Googling the requester: Identity-questing and discrimination in public service provision

Gregory Michener, Rafael B. Velasco, Evelyn Contreras, Karina F. Rodrigues

Producción científica: Contribución a una revistaArtículorevisión exhaustiva

15 Citas (Scopus)


Innovating upon previous field experiments and theories of identity-based discrimination, we test whether public officials are using searches (“identity-questing”) to profile citizens and acting on latent biases. Pairs of “institutional” and “noninstitutional” requesters send lower and moderate burden freedom of information (FOI) requests—providing no identity cues apart from undistinctive names, e-mails, and ID numbers—to nearly 700 of Brazil's largest municipalities. Results show institutional requesters receive one-fifth more responses than noninstitutional comparators. For moderate versus lower burden requests, noninstitutional requesters are 11% less likely to receive a compliant response than their institutional comparators. The only plausible explanation for these results is identity-questing, a phenomenon that has far-reaching policy implications. Most of the world's FOI laws, for example, contain vague ID obligations, which translate incoherently from laws to regulation and practice. Results enjoin public service providers to protect the identities of citizens by default or upon request.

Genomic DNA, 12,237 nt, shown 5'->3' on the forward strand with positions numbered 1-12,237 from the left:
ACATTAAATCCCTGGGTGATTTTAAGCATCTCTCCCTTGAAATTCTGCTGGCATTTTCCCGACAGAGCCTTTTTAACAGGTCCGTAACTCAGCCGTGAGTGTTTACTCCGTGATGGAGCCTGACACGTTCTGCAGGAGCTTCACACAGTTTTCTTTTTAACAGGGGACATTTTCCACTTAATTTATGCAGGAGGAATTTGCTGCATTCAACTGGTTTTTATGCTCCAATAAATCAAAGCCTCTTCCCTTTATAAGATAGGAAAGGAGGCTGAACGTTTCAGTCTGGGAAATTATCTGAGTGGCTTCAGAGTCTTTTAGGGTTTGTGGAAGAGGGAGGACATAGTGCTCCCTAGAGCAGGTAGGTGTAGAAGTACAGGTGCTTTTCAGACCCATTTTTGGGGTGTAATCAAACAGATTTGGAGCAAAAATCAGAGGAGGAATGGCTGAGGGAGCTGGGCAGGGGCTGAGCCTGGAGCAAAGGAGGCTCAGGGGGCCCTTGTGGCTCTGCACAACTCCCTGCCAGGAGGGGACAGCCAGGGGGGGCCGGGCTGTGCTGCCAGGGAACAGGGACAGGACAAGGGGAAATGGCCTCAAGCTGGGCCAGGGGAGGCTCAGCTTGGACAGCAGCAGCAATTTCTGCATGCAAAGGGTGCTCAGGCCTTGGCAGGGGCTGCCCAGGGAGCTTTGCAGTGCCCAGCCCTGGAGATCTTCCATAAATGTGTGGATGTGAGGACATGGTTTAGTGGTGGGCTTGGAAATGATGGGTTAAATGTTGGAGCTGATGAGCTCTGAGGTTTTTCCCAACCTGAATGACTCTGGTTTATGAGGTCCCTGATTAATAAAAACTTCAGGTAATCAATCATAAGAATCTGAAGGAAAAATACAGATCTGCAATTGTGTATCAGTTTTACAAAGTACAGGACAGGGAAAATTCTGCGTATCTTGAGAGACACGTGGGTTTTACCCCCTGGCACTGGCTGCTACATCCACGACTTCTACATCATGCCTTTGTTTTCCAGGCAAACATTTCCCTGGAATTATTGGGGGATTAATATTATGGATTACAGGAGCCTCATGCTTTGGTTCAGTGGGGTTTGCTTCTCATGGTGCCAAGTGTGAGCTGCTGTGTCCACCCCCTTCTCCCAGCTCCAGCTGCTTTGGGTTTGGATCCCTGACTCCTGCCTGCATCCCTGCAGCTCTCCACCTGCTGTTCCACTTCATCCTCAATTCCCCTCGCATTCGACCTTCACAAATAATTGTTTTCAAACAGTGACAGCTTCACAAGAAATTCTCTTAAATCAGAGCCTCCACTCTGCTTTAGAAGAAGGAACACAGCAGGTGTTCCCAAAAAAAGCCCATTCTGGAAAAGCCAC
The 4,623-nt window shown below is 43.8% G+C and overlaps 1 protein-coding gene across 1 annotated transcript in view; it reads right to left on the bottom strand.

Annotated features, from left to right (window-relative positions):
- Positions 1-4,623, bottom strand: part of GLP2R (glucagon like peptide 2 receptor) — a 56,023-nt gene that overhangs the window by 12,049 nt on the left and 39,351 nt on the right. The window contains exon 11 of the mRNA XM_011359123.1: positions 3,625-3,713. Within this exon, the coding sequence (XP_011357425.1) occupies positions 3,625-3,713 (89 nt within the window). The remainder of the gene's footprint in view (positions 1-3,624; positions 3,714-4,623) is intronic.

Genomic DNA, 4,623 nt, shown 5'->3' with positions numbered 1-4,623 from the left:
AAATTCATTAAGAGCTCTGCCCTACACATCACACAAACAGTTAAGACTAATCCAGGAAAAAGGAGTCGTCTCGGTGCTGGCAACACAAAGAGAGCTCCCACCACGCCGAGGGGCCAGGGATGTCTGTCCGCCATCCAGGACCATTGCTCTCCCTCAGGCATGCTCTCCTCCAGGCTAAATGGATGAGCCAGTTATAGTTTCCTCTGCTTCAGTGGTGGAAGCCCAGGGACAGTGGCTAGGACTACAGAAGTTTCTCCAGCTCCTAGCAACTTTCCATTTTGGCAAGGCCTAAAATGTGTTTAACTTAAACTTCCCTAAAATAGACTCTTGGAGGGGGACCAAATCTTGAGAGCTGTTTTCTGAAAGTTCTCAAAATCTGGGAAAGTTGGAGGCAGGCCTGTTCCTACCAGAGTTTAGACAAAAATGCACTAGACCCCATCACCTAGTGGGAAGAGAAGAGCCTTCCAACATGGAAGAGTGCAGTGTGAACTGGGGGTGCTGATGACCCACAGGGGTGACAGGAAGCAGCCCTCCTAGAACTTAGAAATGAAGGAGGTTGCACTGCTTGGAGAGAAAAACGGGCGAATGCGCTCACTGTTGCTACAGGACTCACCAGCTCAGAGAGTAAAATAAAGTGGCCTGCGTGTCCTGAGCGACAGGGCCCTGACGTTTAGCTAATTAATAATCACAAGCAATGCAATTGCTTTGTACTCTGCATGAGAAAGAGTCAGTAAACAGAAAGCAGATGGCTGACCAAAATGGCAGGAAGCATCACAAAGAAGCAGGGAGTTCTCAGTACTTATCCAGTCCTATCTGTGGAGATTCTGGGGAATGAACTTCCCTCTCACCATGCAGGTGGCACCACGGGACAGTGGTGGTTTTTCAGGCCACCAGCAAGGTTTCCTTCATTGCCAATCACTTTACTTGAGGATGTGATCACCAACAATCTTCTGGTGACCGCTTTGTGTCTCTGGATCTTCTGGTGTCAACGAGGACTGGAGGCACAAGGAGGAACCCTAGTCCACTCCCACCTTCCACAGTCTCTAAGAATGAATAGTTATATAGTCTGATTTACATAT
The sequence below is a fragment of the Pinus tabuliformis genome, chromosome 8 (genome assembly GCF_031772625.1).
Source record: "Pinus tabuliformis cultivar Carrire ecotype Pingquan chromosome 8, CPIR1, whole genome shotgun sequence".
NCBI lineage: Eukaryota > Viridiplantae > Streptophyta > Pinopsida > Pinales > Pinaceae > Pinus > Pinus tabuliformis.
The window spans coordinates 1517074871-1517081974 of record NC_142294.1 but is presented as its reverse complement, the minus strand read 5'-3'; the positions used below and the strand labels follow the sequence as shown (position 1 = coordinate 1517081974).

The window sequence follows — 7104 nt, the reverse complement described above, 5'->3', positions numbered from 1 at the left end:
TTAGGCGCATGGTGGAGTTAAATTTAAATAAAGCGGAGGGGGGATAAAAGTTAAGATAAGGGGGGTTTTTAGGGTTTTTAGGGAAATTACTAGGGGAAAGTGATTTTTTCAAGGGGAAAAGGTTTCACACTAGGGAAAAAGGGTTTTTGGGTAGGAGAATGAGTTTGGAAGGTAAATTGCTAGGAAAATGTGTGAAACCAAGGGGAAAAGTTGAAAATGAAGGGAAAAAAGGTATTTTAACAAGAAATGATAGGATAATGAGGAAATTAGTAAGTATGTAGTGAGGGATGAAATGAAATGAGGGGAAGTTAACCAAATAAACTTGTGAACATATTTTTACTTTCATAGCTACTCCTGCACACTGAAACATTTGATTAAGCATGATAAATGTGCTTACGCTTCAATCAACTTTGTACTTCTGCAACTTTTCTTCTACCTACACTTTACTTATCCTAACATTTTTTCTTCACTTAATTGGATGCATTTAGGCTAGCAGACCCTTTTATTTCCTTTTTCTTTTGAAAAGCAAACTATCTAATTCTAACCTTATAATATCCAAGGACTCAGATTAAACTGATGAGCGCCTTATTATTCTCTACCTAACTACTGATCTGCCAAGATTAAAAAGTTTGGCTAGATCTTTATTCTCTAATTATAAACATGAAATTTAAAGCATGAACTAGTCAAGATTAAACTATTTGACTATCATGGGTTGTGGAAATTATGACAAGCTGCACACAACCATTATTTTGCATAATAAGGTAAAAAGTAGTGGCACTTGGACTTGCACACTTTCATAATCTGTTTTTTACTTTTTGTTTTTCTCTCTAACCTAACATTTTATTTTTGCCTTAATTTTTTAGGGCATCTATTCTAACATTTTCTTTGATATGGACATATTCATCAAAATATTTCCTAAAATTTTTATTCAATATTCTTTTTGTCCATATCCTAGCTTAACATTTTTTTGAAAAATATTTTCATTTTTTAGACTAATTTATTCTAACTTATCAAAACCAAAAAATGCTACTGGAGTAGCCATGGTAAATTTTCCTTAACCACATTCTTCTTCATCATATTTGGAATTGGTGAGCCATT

Idioma originalEspañol
Páginas (desde-hasta)249-267
Número de páginas19
EstadoPublicada - 1 abr. 2020

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